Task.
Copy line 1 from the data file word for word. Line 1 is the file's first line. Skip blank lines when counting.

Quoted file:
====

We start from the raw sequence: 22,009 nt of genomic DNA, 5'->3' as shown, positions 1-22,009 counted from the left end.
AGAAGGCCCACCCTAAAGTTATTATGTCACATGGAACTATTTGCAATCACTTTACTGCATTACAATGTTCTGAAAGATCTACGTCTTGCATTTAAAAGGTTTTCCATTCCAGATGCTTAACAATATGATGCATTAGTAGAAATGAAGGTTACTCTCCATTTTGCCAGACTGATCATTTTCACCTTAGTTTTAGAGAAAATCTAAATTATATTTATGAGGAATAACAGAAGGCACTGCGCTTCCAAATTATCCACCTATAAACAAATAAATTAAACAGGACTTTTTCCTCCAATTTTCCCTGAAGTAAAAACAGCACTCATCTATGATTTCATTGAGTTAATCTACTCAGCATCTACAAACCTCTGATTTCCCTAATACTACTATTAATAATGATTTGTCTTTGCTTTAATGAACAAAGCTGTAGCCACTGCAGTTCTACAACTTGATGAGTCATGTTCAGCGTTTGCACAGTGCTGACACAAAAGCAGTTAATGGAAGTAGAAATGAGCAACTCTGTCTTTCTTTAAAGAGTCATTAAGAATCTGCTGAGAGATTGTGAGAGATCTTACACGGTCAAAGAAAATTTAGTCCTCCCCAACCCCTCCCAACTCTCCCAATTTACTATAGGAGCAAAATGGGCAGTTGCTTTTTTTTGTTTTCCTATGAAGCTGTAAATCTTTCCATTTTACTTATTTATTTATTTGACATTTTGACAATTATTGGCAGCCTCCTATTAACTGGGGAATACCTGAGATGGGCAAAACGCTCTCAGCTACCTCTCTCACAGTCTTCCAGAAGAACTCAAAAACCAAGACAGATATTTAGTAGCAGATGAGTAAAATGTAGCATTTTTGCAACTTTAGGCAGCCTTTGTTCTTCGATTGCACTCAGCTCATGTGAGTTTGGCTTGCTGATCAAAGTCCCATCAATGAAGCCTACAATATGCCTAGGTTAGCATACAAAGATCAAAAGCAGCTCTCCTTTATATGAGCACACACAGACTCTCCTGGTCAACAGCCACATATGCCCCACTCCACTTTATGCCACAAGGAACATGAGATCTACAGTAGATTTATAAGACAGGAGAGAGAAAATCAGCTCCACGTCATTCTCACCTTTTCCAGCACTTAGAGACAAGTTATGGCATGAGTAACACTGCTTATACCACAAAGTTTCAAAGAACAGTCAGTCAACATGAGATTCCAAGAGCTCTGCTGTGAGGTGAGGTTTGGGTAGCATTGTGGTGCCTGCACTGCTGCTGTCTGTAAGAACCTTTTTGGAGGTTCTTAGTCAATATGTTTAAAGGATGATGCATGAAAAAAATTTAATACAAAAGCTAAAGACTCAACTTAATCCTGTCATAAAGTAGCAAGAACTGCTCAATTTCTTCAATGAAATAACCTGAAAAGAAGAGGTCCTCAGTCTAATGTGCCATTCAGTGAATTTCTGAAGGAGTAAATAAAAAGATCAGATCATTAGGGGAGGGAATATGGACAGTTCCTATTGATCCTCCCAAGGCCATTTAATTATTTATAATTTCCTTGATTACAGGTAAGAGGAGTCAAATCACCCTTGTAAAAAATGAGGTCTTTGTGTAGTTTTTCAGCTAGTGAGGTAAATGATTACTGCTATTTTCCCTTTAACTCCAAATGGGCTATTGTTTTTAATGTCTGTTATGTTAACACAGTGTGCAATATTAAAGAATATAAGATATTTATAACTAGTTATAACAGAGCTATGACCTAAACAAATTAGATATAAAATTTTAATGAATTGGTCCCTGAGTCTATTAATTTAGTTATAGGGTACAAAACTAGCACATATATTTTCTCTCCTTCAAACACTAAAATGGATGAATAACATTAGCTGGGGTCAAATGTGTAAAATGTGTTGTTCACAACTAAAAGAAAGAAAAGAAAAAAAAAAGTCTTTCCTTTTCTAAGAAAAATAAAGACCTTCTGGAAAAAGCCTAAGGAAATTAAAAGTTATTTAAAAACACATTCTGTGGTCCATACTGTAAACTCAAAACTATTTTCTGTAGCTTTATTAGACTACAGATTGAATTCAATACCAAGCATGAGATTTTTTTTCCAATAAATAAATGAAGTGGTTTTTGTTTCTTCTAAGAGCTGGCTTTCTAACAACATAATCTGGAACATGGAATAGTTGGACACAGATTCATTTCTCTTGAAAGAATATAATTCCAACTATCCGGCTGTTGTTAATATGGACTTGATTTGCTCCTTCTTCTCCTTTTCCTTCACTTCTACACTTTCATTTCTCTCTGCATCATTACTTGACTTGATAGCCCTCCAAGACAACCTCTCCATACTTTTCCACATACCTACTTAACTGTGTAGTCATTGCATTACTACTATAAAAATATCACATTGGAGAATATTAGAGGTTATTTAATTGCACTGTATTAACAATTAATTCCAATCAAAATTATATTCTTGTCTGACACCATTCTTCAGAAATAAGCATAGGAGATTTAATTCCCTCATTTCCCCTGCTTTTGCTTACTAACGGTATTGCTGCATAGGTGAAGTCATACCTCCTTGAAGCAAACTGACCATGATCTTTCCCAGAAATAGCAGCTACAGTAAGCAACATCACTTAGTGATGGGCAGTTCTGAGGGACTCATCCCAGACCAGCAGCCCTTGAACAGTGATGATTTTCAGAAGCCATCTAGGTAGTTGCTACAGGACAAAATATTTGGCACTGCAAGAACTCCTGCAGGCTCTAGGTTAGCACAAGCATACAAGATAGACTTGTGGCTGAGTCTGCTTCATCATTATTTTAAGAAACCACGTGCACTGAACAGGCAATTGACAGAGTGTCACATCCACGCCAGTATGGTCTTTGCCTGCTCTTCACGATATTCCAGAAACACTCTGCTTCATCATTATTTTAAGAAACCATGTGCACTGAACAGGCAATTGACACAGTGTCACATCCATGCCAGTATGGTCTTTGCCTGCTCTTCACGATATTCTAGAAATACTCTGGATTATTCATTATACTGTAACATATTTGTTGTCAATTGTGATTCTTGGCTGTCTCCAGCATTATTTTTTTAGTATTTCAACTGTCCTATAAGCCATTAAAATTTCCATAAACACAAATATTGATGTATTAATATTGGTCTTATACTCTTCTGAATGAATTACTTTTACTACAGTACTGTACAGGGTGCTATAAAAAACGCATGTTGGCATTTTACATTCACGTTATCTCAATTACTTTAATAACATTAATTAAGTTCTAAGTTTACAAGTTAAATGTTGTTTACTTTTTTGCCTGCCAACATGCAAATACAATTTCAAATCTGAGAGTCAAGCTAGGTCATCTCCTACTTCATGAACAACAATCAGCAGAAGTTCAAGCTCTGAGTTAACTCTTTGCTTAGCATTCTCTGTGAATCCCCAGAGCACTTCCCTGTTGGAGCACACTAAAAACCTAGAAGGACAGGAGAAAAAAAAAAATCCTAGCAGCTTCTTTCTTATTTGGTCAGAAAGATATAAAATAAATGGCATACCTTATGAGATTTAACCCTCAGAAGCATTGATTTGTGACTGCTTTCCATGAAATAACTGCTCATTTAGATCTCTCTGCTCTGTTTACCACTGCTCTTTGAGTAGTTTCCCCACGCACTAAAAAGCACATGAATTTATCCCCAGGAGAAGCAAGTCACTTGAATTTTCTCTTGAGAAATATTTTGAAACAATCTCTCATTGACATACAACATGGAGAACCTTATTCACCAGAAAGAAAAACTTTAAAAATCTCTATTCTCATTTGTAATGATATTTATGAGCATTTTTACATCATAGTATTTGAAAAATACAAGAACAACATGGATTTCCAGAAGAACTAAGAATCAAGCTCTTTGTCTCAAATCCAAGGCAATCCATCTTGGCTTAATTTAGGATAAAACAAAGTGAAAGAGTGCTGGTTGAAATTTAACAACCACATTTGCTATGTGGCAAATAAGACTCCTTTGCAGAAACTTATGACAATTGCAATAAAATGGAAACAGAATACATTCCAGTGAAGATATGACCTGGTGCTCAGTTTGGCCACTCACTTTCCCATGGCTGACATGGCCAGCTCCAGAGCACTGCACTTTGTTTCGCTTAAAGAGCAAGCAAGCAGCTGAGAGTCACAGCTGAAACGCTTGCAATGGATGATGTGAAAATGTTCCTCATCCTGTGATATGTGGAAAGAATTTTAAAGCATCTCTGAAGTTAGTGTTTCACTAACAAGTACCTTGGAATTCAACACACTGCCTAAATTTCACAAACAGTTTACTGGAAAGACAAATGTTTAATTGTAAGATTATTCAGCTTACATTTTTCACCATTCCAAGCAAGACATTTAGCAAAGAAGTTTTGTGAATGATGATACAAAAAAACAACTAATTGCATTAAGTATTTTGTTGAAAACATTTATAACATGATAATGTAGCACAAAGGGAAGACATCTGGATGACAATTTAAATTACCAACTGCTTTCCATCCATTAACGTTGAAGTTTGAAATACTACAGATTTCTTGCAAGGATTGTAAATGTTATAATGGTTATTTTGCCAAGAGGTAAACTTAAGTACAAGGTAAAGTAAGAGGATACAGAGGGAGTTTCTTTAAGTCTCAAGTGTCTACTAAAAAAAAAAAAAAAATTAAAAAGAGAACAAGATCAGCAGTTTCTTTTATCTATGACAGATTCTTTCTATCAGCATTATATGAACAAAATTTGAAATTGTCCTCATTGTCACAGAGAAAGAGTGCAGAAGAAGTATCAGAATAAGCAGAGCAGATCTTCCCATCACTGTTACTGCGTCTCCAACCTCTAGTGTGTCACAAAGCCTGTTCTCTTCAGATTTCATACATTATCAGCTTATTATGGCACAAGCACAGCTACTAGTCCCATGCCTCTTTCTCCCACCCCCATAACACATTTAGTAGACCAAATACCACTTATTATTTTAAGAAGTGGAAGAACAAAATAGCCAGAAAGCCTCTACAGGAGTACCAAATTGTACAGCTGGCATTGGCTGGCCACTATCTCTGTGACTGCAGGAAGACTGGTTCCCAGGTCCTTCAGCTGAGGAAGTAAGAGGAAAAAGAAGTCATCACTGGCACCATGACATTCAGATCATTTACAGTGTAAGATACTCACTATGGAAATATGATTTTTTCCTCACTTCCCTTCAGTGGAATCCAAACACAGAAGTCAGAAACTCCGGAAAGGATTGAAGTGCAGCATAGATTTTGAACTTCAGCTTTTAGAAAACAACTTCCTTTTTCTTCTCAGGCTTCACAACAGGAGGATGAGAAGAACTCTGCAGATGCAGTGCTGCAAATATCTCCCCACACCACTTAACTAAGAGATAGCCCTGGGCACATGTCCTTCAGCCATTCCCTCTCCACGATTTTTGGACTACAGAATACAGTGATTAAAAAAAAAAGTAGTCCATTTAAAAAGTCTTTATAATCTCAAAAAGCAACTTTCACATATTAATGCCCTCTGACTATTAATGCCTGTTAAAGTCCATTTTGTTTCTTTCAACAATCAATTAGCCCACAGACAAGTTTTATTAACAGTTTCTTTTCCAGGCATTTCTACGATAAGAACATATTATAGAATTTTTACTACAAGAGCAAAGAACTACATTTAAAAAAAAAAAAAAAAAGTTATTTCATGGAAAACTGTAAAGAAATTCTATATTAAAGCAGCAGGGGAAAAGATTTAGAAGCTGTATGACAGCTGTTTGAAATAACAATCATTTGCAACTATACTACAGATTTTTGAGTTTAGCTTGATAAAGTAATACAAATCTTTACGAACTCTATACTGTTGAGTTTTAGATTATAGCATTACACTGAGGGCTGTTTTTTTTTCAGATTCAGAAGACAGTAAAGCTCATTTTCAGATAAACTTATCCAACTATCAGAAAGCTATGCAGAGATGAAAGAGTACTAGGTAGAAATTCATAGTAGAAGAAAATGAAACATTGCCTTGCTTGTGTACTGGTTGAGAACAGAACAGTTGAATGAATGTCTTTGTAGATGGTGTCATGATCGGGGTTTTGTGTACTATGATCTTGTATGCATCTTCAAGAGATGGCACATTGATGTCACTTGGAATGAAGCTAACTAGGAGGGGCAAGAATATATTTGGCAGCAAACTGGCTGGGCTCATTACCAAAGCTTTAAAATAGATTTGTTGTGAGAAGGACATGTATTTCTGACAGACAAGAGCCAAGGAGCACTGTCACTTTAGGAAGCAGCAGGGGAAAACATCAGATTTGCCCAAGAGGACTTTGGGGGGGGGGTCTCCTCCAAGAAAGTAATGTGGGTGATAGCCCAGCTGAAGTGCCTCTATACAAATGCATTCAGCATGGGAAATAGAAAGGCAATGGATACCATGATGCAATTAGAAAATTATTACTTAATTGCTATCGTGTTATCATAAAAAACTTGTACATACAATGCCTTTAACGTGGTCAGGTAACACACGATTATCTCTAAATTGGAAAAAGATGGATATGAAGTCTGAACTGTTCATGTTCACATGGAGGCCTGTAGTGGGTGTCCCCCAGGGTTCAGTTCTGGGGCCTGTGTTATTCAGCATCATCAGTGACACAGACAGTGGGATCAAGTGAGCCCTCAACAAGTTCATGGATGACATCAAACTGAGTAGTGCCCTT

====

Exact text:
We start from the raw sequence: 22,009 nt of genomic DNA, 5'->3' as shown, positions 1-22,009 counted from the left end.